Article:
The central nervous system (CNS) refers to the brain, spinal cord and optic nerve. It is named the central nervous system because it integrates information received from all of our senses, and coordinates and influences the activity of all the parts of the body.
The nervous system is divided into two areas:
The CNS receives processes and stores information from the peripheral nerves and sends out messages telling the body how to respond.
Only nerves in the CNS are damaged by multiple sclerosis. However, MS can affect all parts of the body due to the damage blocking nerve messages within the central nervous system.
The CNS is made up of two types of cells – nerve cells or ‘neurons’ and support or ‘glial’ cells.
In fact, every person’s body contains billions of neurons. There are about 100 billion in the brain and 13.5 million in the spinal cord. The body’s neurons take up and send out electric and chemical signals – or electrochemical energy – to other neurons.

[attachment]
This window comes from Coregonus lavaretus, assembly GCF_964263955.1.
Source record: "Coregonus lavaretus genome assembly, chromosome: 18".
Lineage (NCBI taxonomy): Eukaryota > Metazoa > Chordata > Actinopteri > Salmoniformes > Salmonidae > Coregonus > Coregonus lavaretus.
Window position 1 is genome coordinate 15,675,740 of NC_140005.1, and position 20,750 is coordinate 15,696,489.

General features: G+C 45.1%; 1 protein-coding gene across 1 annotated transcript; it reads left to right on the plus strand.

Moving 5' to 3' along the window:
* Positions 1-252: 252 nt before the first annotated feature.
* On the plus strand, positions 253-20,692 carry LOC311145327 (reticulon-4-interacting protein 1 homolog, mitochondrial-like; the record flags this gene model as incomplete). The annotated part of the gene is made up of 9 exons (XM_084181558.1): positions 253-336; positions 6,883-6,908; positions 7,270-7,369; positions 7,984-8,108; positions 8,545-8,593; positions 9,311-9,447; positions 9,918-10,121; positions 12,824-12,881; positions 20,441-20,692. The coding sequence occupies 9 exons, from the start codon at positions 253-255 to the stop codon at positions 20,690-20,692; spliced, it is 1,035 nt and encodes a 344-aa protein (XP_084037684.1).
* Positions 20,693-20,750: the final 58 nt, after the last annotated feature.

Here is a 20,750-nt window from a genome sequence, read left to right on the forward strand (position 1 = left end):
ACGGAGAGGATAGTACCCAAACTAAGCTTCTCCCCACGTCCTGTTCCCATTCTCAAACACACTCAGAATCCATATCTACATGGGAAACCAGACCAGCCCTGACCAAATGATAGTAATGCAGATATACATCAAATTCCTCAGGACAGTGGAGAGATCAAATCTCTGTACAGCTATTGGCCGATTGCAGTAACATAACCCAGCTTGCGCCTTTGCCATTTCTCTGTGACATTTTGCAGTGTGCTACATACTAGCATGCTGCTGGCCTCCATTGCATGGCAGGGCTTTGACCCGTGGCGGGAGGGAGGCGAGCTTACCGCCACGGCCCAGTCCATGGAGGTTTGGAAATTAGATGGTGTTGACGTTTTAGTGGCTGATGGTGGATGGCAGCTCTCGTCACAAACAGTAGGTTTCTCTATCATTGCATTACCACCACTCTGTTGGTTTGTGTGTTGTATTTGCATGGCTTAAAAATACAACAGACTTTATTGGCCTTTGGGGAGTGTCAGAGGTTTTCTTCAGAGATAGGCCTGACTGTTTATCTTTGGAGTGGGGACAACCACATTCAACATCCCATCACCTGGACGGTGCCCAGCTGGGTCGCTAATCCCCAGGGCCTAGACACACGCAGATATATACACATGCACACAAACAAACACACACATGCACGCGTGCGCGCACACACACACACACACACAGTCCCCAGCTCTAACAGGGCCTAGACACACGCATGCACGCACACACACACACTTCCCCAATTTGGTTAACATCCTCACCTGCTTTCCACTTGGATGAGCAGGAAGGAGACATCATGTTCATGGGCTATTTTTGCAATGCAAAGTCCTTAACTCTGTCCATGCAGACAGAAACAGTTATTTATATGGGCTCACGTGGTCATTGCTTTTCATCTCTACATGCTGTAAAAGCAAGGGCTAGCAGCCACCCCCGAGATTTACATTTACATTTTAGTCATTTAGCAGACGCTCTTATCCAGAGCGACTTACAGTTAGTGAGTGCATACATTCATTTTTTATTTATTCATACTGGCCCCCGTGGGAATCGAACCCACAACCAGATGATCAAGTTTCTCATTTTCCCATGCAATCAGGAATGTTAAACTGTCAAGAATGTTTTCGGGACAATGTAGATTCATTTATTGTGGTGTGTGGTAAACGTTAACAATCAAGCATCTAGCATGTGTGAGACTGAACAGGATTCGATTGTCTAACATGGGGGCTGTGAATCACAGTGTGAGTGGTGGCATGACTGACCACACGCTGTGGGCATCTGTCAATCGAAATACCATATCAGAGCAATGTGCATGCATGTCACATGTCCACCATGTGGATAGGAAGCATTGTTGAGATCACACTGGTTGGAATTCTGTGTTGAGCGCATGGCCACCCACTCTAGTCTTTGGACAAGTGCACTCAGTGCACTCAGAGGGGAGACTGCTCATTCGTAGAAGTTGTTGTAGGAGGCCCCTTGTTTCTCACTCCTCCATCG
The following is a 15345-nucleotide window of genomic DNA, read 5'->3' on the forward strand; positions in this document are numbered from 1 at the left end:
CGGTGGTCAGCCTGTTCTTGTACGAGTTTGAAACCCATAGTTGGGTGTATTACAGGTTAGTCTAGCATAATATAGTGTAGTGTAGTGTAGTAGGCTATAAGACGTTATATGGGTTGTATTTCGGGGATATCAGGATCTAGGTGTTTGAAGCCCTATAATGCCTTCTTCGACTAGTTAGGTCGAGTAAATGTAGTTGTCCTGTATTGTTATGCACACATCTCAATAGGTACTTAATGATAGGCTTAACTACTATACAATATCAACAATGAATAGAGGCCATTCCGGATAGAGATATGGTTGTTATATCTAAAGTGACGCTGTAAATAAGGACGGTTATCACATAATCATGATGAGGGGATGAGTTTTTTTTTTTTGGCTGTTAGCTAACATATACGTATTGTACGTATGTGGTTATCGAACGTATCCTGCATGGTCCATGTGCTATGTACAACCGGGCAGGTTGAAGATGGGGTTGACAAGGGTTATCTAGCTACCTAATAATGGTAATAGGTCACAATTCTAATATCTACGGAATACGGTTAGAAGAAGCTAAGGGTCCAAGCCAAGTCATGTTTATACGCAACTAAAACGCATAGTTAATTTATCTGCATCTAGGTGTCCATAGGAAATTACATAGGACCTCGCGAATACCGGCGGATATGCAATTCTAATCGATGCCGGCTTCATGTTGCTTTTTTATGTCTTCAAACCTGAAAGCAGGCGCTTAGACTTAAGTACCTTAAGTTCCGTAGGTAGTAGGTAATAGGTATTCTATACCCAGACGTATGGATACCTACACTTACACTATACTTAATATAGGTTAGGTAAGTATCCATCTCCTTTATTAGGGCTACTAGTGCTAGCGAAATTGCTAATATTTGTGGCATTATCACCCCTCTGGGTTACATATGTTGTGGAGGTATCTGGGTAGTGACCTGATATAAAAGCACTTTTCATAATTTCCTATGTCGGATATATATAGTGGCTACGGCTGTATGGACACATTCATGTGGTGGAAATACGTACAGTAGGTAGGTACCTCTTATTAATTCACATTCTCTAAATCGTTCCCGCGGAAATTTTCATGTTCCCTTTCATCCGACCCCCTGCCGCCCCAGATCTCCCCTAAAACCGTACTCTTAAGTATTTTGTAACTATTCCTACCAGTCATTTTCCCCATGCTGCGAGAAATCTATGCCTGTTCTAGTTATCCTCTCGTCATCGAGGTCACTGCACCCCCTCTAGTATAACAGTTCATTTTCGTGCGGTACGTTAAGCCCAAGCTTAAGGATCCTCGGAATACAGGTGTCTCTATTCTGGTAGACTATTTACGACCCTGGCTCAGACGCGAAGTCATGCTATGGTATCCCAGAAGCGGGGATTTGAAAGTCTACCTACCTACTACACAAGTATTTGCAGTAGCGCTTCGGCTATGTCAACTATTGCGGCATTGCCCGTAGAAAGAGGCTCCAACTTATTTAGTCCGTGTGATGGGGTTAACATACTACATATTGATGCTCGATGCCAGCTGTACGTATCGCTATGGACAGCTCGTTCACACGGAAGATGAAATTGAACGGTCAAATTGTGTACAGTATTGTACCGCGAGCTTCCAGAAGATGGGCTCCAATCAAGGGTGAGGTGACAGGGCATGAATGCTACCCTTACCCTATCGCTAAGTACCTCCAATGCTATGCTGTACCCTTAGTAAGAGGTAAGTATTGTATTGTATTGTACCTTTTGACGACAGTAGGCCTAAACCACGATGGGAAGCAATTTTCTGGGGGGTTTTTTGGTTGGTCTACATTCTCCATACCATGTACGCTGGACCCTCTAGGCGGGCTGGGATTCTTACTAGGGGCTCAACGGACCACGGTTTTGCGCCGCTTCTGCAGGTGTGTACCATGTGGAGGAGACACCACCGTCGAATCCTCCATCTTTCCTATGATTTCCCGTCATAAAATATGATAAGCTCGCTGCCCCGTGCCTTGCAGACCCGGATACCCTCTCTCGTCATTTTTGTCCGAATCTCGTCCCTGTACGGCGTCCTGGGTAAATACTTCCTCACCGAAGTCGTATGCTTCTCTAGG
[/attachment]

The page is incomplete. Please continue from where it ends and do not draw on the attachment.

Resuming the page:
During a period of inflammation, attacking white blood cells can also kill glial cells. Glial cells surround the neurons and provide support and insulation between them. They keep these nerve cells healthy and produce new myelin when it’s damaged.
However, if glial cells are killed, they’re less able to keep up with repair. Some of the new research is focused on transporting new glial cells to the site of myelin damage to help encourage reconstruction.
Our MS in a Minute videos were created to provide fast and factual definitions of commonly used terms in MS.